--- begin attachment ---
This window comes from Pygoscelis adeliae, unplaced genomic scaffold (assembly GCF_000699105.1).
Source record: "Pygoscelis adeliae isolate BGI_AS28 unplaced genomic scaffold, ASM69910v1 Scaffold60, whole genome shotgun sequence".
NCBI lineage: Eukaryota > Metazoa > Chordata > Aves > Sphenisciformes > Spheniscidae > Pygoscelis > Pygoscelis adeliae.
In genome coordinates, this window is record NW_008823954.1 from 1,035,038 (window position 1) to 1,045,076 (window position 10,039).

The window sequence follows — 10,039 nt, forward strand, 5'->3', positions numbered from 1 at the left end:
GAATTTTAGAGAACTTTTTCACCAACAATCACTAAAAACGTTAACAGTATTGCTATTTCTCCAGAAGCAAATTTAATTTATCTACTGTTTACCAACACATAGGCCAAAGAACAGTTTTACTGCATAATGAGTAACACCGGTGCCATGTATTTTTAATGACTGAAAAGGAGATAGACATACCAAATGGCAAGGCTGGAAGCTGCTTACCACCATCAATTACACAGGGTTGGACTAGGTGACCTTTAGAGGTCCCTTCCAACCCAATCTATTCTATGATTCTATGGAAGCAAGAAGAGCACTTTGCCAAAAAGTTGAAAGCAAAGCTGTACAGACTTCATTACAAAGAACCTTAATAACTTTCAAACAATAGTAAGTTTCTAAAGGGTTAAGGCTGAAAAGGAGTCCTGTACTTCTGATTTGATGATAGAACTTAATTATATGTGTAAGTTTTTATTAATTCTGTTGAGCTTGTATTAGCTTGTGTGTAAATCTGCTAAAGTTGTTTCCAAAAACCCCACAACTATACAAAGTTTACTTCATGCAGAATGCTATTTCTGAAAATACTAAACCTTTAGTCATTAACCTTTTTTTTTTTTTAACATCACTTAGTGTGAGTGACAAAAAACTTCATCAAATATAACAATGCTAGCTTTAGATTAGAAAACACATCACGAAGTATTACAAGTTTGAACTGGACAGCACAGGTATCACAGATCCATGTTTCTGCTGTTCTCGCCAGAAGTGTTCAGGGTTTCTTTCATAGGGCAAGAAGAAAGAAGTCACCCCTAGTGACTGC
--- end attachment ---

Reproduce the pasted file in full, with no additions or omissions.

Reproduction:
This window comes from Pygoscelis adeliae, unplaced genomic scaffold (assembly GCF_000699105.1).
Source record: "Pygoscelis adeliae isolate BGI_AS28 unplaced genomic scaffold, ASM69910v1 Scaffold60, whole genome shotgun sequence".
NCBI lineage: Eukaryota > Metazoa > Chordata > Aves > Sphenisciformes > Spheniscidae > Pygoscelis > Pygoscelis adeliae.
In genome coordinates, this window is record NW_008823954.1 from 1,035,038 (window position 1) to 1,045,076 (window position 10,039).

The window sequence follows — 10,039 nt, forward strand, 5'->3', positions numbered from 1 at the left end:
GAATTTTAGAGAACTTTTTCACCAACAATCACTAAAAACGTTAACAGTATTGCTATTTCTCCAGAAGCAAATTTAATTTATCTACTGTTTACCAACACATAGGCCAAAGAACAGTTTTACTGCATAATGAGTAACACCGGTGCCATGTATTTTTAATGACTGAAAAGGAGATAGACATACCAAATGGCAAGGCTGGAAGCTGCTTACCACCATCAATTACACAGGGTTGGACTAGGTGACCTTTAGAGGTCCCTTCCAACCCAATCTATTCTATGATTCTATGGAAGCAAGAAGAGCACTTTGCCAAAAAGTTGAAAGCAAAGCTGTACAGACTTCATTACAAAGAACCTTAATAACTTTCAAACAATAGTAAGTTTCTAAAGGGTTAAGGCTGAAAAGGAGTCCTGTACTTCTGATTTGATGATAGAACTTAATTATATGTGTAAGTTTTTATTAATTCTGTTGAGCTTGTATTAGCTTGTGTGTAAATCTGCTAAAGTTGTTTCCAAAAACCCCACAACTATACAAAGTTTACTTCATGCAGAATGCTATTTCTGAAAATACTAAACCTTTAGTCATTAACCTTTTTTTTTTTTTAACATCACTTAGTGTGAGTGACAAAAAACTTCATCAAATATAACAATGCTAGCTTTAGATTAGAAAACACATCACGAAGTATTACAAGTTTGAACTGGACAGCACAGGTATCACAGATCCATGTTTCTGCTGTTCTCGCCAGAAGTGTTCAGGGTTTCTTTCATAGGGCAAGAAGAAAGAAGTCACCCCTAGTGACTGC